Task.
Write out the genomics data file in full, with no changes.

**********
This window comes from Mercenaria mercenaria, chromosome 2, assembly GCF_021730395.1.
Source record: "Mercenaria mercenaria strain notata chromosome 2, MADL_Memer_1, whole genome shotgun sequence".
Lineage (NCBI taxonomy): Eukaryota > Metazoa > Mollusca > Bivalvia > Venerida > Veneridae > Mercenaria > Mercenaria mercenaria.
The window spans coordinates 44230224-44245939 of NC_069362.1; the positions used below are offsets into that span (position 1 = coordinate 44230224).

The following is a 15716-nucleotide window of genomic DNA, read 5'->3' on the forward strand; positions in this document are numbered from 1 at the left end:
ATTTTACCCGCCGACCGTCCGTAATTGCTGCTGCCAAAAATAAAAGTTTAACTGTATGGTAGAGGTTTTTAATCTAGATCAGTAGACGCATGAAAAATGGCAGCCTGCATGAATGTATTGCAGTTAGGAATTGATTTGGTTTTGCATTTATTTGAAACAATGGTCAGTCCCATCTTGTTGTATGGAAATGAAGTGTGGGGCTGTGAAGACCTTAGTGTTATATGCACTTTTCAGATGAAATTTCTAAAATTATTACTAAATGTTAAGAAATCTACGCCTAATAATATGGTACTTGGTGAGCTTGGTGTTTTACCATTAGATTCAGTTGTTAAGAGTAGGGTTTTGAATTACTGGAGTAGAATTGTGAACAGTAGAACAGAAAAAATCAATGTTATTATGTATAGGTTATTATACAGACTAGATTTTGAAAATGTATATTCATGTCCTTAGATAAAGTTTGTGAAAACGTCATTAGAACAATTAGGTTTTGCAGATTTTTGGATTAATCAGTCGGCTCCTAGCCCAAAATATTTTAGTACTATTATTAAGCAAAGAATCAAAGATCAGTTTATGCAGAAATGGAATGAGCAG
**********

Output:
This window comes from Mercenaria mercenaria, chromosome 2, assembly GCF_021730395.1.
Source record: "Mercenaria mercenaria strain notata chromosome 2, MADL_Memer_1, whole genome shotgun sequence".
Lineage (NCBI taxonomy): Eukaryota > Metazoa > Mollusca > Bivalvia > Venerida > Veneridae > Mercenaria > Mercenaria mercenaria.
The window spans coordinates 44230224-44245939 of NC_069362.1; the positions used below are offsets into that span (position 1 = coordinate 44230224).

The following is a 15716-nucleotide window of genomic DNA, read 5'->3' on the forward strand; positions in this document are numbered from 1 at the left end:
ATTTTACCCGCCGACCGTCCGTAATTGCTGCTGCCAAAAATAAAAGTTTAACTGTATGGTAGAGGTTTTTAATCTAGATCAGTAGACGCATGAAAAATGGCAGCCTGCATGAATGTATTGCAGTTAGGAATTGATTTGGTTTTGCATTTATTTGAAACAATGGTCAGTCCCATCTTGTTGTATGGAAATGAAGTGTGGGGCTGTGAAGACCTTAGTGTTATATGCACTTTTCAGATGAAATTTCTAAAATTATTACTAAATGTTAAGAAATCTACGCCTAATAATATGGTACTTGGTGAGCTTGGTGTTTTACCATTAGATTCAGTTGTTAAGAGTAGGGTTTTGAATTACTGGAGTAGAATTGTGAACAGTAGAACAGAAAAAATCAATGTTATTATGTATAGGTTATTATACAGACTAGATTTTGAAAATGTATATTCATGTCCTTAGATAAAGTTTGTGAAAACGTCATTAGAACAATTAGGTTTTGCAGATTTTTGGATTAATCAGTCGGCTCCTAGCCCAAAATATTTTAGTACTATTATTAAGCAAAGAATCAAAGATCAGTTTATGCAGAAATGGAATGAGCAG